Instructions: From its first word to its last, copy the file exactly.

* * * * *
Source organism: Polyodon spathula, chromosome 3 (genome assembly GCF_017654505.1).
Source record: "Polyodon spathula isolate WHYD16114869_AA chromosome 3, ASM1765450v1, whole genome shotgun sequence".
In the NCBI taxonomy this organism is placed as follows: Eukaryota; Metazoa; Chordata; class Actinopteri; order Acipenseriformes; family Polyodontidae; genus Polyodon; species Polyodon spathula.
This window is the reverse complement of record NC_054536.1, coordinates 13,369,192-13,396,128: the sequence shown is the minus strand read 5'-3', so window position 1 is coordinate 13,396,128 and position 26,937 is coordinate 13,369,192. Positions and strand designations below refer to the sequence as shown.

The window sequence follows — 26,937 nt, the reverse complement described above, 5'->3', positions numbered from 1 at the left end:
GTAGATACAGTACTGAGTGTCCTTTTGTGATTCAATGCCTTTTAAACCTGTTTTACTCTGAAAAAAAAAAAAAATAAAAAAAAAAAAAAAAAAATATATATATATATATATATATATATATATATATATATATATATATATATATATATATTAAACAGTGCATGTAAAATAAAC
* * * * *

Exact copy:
Source organism: Polyodon spathula, chromosome 3 (genome assembly GCF_017654505.1).
Source record: "Polyodon spathula isolate WHYD16114869_AA chromosome 3, ASM1765450v1, whole genome shotgun sequence".
In the NCBI taxonomy this organism is placed as follows: Eukaryota; Metazoa; Chordata; class Actinopteri; order Acipenseriformes; family Polyodontidae; genus Polyodon; species Polyodon spathula.
This window is the reverse complement of record NC_054536.1, coordinates 13,369,192-13,396,128: the sequence shown is the minus strand read 5'-3', so window position 1 is coordinate 13,396,128 and position 26,937 is coordinate 13,369,192. Positions and strand designations below refer to the sequence as shown.

The window sequence follows — 26,937 nt, the reverse complement described above, 5'->3', positions numbered from 1 at the left end:
GTAGATACAGTACTGAGTGTCCTTTTGTGATTCAATGCCTTTTAAACCTGTTTTACTCTGAAAAAAAAAAAAAATAAAAAAAAAAAAAAAAAAATATATATATATATATATATATATATATATATATATATATATATATATATATATATATTAAACAGTGCATGTAAAATAAAC